Whatever one’s ideology, it has to be admitted: Netanyahu has a lousy coalition. With Kadima and Labor most probably out, he will be held hostage by:
Whining members of Likud: Member who want jobs — good jobs — and refuse to see the simple truth – without Israel Beiteinu there’s no coalition. Without a coalition there are no jobs. If Bibi is forced into giving Avigdor Lieberman the Foreign Ministry it’s not because he believes that Lieberman is the perfect candidate for the job. Lieberman will get the job, because he holds the cards for the future government. If Bibi can’t lure him in, there will be either a Kadima-led government or a possible call for a new election (which some of Bibi’s friends think isn’t a bad idea).
Ideological purists of all parties: This includes, on the Right, the no-leeway-whatsoever cast of the National Union and their friends in other parties. These people will abandon Bibi at the first hint that he might be caving on settlements, talks with the Palestinians, talks with the Syrians etc. It will not take long before they abandon him. But Netanyahu will also have problems with the ideologically pure to his lrft. Those people, also blind to political realities, refuse to accept the fact that Israeli voters do not feel the way they do about the danger Lieberman poses to Israel’s democracy. Thus, Netanyahu’s delicately crafted attempt to be seen as more moderate – by way of getting moderates to join him – might be in danger.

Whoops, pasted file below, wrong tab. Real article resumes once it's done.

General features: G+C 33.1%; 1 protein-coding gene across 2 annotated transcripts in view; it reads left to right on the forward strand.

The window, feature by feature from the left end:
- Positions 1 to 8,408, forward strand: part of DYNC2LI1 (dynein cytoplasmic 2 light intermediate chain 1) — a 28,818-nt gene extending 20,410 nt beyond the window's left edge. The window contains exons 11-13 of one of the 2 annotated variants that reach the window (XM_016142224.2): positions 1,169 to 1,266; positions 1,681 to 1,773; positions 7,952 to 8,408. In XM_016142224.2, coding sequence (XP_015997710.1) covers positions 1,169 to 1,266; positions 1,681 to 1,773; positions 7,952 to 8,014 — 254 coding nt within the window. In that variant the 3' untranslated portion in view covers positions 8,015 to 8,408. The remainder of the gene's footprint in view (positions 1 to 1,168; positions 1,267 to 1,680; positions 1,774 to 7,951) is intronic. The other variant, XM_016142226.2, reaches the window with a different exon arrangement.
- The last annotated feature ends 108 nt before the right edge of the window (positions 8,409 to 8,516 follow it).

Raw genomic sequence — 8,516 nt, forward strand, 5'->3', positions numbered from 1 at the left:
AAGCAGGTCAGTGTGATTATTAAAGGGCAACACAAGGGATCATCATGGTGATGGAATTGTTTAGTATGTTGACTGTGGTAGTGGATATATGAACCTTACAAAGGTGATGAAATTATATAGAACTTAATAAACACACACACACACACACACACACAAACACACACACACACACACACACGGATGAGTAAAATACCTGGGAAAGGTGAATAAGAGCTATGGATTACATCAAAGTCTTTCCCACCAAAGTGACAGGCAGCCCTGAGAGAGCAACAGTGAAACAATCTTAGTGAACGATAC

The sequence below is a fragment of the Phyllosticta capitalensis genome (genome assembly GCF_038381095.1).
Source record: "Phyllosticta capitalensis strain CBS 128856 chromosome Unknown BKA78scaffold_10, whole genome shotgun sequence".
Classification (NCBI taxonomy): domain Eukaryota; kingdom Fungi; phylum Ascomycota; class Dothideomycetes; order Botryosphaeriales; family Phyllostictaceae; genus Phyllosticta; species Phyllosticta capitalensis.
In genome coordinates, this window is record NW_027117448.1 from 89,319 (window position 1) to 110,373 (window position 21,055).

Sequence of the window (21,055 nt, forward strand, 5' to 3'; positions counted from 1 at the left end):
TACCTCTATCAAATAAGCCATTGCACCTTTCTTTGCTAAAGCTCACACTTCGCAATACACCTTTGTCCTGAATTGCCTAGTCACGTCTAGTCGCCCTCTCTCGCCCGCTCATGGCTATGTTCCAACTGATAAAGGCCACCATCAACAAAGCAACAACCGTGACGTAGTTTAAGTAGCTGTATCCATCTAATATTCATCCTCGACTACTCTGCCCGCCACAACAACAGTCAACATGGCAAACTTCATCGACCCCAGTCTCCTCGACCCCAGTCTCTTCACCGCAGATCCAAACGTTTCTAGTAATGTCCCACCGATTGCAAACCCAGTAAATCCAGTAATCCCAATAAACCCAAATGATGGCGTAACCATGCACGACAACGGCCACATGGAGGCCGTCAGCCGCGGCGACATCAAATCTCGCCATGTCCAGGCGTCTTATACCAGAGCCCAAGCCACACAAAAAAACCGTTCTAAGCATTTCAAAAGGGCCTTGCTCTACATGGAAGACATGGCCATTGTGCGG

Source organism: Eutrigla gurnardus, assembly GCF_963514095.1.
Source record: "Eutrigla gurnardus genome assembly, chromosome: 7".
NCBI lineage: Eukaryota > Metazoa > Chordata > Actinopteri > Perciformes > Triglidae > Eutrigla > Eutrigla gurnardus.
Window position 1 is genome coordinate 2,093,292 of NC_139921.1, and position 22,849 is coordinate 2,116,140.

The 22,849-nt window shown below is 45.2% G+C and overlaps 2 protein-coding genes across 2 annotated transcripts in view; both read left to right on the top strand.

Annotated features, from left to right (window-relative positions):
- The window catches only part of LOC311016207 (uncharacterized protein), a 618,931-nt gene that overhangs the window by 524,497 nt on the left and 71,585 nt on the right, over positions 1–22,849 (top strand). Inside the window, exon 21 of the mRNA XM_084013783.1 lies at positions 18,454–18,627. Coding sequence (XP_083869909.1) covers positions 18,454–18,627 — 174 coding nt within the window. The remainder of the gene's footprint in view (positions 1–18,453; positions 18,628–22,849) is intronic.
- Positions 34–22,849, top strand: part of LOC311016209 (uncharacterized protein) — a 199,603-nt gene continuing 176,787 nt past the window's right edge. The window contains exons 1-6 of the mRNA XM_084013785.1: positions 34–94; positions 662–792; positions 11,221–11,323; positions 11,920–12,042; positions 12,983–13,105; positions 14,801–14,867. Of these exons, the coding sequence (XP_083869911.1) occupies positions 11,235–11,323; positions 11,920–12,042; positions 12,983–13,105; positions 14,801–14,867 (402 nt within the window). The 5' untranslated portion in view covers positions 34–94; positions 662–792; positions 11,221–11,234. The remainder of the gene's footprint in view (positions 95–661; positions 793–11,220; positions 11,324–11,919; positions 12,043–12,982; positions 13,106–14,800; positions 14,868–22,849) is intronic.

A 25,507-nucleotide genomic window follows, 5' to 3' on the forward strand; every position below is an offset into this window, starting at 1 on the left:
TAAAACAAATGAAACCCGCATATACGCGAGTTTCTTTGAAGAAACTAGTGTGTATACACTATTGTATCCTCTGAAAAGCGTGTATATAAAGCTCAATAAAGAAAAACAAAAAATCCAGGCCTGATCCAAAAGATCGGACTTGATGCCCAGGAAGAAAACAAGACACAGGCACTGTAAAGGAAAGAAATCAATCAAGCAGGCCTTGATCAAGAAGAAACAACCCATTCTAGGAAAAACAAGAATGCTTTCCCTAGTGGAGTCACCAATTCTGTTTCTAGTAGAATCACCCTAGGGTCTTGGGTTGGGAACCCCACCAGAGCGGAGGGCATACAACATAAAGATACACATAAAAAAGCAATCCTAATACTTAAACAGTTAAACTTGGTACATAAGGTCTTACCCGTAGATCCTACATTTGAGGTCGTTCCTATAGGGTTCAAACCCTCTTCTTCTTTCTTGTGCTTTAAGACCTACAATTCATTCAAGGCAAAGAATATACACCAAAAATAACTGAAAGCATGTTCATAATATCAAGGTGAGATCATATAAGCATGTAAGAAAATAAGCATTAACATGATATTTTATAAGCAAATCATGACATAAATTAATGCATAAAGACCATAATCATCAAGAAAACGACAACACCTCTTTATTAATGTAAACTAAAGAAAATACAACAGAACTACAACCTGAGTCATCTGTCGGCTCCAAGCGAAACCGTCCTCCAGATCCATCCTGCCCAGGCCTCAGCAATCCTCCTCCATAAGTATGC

Avigdor Lieberman: There is no coalition without him. And since Lieberman’s ambition doesn’t stop at the Foreign Ministry, he will be the one to decide when to end his partnership with Bibi. Another problem with Lieberman: he likes to annoy people, especially Israeli elites. This will not help Bibi in his quest to rule from the center.
Strong opposition: Tzipi Livni got more votes than Netanyahu, and will be ready to do it again to take his seat. This means that the Israeli public will be able to replace Netanyahu should it so desire. Ariel Sharon was a strong prime minister for many reasons – one of them was the perception that there was no one around even close to being a satisfying successor. Netanyahu will not enjoy such a luxury.
The rest of the world: With Netanyahu having the image-challenged Lieberman alongside him, and the right-wing coalition limiting him, the temptation for the “rest of the world” to adopt a blame-Netanyahu-first policy will be quite hard to resist. Sharon had Shimon Peres as his dovish emissary, Netanyahu was hoping – really hoping – to have Livni or Barak. Now, it’s not even clear if he can keep Dan Meridor in his government – meaning that Bibi’s about to start his tenure with a public relations deficit that’s very hard to overcome.
So for all those happy about Netanyahu’s reemergence as prime minister I would recommend this: take advantage of Purim and celebrate now, before political disaster begins.